PhilSPEN Online Journal of Parenteral and Enteral Nutrition

(Article 1 | POJ_0005) January 2010 - January 2012

Original Clinical Investigation

Comparison of Body Mass Index based nutritional status using WHO criteria versus “Asian” criteria: report from the Philippines

Abstract | Introduction | Methodology | Results | Discussion | Conclusion | References | Back to Total Names Codes

Submitted: August 10, 2011 | Posted: December 12, 2011


    1. Luisito O. Llido, MD; Clinical Nutrition Service, St. Luke’s Medical Center, Quezon City, Philippines
    2. Roberto Mirasol, MD; Weight Management Center, St. Luke’s Medical Center, Quezon City, Philippines
    Corresponding Author: Dr. Luisito O. Llido; Email:

Institution where research was conducted

St. Luke’s Medical Center, E. Rodriguez Avenue, Quezon City, Metro-Manila, Philippines



Background: The WHO criteria for nutritional status determination using the Body Mass Index (BMI) has been the standard used in nutrition screening and assessment. When the "Asian criteria" was introduced in 2003 there were recommendations to replace the WHO criteria with this without checking if this was valid for the Filipino population.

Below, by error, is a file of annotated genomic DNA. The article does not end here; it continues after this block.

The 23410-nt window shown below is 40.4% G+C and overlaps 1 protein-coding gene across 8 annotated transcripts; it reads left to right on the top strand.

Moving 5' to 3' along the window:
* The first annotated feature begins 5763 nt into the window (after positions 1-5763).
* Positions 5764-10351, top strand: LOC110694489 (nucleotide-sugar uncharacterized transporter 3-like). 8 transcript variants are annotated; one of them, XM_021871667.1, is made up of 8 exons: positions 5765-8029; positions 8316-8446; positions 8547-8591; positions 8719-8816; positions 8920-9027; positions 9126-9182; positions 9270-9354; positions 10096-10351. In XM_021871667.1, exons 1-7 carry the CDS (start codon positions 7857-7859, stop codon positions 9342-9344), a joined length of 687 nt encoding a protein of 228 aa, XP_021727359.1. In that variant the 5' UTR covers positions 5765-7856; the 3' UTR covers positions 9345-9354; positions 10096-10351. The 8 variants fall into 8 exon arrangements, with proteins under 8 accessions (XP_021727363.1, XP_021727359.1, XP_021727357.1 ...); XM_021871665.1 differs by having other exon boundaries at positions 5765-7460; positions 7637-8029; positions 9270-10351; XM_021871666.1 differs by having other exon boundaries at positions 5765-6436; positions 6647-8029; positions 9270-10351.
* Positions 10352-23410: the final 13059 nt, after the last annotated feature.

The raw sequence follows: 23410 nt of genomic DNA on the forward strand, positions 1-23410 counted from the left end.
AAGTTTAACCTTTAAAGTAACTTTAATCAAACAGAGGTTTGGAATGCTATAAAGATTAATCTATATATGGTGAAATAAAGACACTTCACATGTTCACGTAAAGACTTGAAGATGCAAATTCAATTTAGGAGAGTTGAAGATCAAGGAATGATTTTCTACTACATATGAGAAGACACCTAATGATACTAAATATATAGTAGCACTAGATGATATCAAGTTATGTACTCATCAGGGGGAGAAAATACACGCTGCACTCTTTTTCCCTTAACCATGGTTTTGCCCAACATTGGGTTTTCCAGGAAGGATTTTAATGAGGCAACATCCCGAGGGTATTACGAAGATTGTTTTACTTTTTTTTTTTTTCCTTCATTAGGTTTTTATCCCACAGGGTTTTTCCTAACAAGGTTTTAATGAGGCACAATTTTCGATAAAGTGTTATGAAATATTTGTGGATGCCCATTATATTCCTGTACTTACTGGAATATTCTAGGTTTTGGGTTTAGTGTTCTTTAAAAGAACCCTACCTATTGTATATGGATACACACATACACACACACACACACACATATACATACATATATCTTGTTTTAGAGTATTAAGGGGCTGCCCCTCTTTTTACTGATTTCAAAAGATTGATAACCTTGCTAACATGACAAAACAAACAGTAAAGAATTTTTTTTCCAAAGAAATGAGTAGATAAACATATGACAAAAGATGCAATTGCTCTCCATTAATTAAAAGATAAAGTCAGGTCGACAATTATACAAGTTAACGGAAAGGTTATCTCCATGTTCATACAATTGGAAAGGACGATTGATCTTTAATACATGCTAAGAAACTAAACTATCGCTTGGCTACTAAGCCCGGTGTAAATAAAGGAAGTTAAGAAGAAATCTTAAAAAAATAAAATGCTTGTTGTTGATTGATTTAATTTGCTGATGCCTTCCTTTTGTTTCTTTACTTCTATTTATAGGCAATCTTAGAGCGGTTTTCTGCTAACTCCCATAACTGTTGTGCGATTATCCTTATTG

Objective: To determine which criteria to use for BMI based nutritional status – WHO (World Health Organization) versus “Asian” criteria – for nutrition screening of hospitalized patients in the Philippines.

Methodology: Height in meters and weight in kilograms from two time periods were gathered (Phase 1: yrs 2000 to 2003 and Phase 2: yrs 2006 to 2007) with data from the Weight Center for comparison. BMI was computed and population distribution determined using WHO and “Asian” criteria. The collected values were plotted to form graphs using Microsoft Excel 20003 ©and analyzed. The criteria which produced the “normal distribution” pattern was considered the most appropriate criteria.